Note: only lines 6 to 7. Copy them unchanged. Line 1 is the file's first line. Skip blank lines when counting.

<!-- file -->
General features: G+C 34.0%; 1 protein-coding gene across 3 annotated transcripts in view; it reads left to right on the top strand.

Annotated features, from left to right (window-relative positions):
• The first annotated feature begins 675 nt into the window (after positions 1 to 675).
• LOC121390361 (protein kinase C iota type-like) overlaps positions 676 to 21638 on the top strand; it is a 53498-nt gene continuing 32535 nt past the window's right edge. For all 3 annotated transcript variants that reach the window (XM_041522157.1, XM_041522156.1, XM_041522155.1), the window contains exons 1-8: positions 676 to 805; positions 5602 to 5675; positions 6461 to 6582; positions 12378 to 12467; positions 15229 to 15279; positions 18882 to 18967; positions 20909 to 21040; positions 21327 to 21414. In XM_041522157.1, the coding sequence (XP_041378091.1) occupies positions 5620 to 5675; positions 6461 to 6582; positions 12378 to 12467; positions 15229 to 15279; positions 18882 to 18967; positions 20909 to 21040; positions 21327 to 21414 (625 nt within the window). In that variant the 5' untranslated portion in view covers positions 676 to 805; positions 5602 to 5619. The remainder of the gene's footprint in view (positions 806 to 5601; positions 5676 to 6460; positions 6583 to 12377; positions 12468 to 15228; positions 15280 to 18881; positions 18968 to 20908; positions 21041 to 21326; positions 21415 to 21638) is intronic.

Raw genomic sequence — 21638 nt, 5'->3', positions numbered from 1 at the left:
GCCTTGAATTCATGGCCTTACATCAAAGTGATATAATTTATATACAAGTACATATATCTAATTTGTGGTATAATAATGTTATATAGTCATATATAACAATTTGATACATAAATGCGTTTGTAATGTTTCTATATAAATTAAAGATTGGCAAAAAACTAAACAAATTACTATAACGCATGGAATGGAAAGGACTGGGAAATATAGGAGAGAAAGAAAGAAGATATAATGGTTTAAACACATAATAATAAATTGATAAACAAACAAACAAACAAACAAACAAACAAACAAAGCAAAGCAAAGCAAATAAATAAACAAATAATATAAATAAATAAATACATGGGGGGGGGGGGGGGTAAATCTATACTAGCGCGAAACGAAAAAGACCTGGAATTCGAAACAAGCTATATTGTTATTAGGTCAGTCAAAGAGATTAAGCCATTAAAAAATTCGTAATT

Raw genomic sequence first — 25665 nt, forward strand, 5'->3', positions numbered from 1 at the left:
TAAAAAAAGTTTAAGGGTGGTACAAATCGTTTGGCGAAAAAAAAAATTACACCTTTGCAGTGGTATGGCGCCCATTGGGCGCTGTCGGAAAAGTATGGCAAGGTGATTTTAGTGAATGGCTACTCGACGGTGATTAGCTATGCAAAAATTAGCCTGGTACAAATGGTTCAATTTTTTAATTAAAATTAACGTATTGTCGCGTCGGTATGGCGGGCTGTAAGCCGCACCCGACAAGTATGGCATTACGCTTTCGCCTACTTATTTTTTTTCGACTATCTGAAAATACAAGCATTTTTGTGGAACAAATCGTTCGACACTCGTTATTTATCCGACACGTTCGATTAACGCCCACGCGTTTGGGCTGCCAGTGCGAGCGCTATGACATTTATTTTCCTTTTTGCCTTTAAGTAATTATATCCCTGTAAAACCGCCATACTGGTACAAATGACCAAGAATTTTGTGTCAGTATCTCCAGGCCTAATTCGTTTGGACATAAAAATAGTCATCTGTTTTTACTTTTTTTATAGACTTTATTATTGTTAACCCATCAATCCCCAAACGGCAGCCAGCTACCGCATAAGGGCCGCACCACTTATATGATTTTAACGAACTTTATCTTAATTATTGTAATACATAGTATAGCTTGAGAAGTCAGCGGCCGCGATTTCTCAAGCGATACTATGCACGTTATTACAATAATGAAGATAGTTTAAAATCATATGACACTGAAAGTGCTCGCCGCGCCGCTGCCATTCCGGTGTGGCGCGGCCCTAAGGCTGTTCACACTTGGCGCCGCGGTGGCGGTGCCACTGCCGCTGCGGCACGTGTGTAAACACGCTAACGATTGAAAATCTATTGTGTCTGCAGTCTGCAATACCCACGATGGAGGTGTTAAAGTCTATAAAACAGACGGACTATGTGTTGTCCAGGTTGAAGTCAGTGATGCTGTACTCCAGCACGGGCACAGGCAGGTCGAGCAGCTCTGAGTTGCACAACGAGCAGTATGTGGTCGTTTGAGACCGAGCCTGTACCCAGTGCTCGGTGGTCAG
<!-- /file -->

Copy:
GCCTTGAATTCATGGCCTTACATCAAAGTGATATAATTTATATACAAGTACATATATCTAATTTGTGGTATAATAATGTTATATAGTCATATATAACAATTTGATACATAAATGCGTTTGTAATGTTTCTATATAAATTAAAGATTGGCAAAAAACTAAACAAATTACTATAACGCATGGAATGGAAAGGACTGGGAAATATAGGAGAGAAAGAAAGAAGATATAATGGTTTAAACACATAATAATAAATTGATAAACAAACAAACAAACAAACAAACAAACAAACAAAGCAAAGCAAAGCAAATAAATAAACAAATAATATAAATAAATAAATACATGGGGGGGGGGGGGGGTAAATCTATACTAGCGCGAAACGAAAAAGACCTGGAATTCGAAACAAGCTATATTGTTATTAGGTCAGTCAAAGAGATTAAGCCATTAAAAAATTCGTAATT

Raw genomic sequence first — 25665 nt, forward strand, 5'->3', positions numbered from 1 at the left: